Study: Prime-boost H5 vaccination strategy could help in pandemic
A dose of H5 avian influenza vaccine may set the stage for a stronger cellular immune response if a person later encounters a different strain of H5 virus, which suggests that this prime-boost strategy could be useful in fighting an H5N1 pandemic, according to a study reported Jul 20 in the Journal of Infectious Diseases.
The researchers, from several US institutions, looked at the effect of the prime-boost vaccine strategy on CD4+ and CD8+ T cell responses. They said T cells can recognize epitopes (components of antigens) shared by many different flu viruses and that T cells in mice provide protection against a wide range of influenza A viruses.
The study involved 517 healthy adults who had participated in any of nine earlier studies involving vaccination with a clade 1 H5 virus, a 2004 strain from in Vietnam. The volunteers had received two or three clade 1 vaccine doses between 1 and 6 months apart, with or without an adjuvant. A subset of participants was given a placebo.
In the new study, those who had received the clade 1 vaccine were randomly assigned to get a single dose of either 15 or 90 micrograms (mcg) of a vaccine based on an H5 clade 2 virus, a 2005 strain from Indonesia. The placebo recipients from the earlier trials received two doses (15 or 90 mcg) of the clade 2 vaccine, a month apart. The doses were given 2 to 3 years after the priming doses.
The team reported that those who had been primed with the clade 1 vaccine showed "significantly enhanced" cross-reactive T cell responses to the clade 2 vaccine 6 months after vaccination, compared with the placebo recipients. The amount of priming dose (15 or 90 mcg) had no effect on the magnitude of the T cell responses to the clade 2 vaccine, but the magnitude and duration of T cell responses were significantly lower in volunteers age 65 years and older.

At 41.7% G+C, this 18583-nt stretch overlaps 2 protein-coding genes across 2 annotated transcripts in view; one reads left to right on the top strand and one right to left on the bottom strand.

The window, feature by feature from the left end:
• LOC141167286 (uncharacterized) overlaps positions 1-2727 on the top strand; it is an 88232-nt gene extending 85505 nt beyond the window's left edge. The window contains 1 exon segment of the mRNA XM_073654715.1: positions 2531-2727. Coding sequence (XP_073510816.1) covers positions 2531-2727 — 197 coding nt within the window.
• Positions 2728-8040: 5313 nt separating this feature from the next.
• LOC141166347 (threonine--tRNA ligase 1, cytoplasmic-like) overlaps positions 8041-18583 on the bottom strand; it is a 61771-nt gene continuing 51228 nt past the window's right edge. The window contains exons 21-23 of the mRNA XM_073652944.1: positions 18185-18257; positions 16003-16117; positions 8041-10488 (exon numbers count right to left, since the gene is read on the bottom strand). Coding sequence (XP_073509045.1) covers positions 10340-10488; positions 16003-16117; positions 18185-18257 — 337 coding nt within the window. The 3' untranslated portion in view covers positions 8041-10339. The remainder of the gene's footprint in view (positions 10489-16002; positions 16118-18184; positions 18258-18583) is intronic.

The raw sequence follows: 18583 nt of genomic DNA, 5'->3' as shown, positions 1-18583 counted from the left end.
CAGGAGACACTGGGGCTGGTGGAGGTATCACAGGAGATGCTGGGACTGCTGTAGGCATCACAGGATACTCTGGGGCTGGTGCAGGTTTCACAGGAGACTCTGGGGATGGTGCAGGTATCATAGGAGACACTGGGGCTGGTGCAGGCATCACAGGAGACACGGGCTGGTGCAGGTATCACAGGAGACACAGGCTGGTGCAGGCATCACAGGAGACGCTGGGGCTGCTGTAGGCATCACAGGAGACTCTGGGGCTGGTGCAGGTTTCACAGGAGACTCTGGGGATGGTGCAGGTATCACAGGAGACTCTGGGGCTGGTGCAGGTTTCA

The presence of adjuvant in the priming vaccine also was found to have a positive effect on T cell responses to the clade 2 vaccine, but it was weaker than the effect of age.
"H5 heterotypic priming prior to onset of an H5N1 pandemic may increase magnitude and duration of immunity against a newly drifted pandemic H5 virus," the authors said. But they cautioned that the true importance of the cross-reactive T cell responses can be determined only in phase 3 efficacy studies designed to look for correlations between those responses and actual protection against flu.
Jul 20 J Infect Dis abstract
Taiwan reports 3 H5N8 avian flu outbreaks in poultry
The World Organization for Animal Health (OIE) today reported details on three outbreaks of highly pathogenic H5N8 avian flu outbreaks in Taiwan. The outbreaks occurred in late June and early July and involved 2,874 birds. The source of the outbreaks is unknown at this time.
The first outbreak occurred on Jun 23 in the Wanhua district of Taipei City, and involved 103 native chickens found in a small farm's slaughterhouse. The second outbreak was on Jul 1 in the Xinhua district of Tanian City, and resulted in the death or culling of 2,230 geese. The final outbreak was reported on Jul 3 in Fangshan district, Kaohsiung City, and involved 541 slaughterhouse chickens.
The OIE said neighboring farms are being closely monitored, and weekly follow-up reports will be published.
Jul 22 OIE report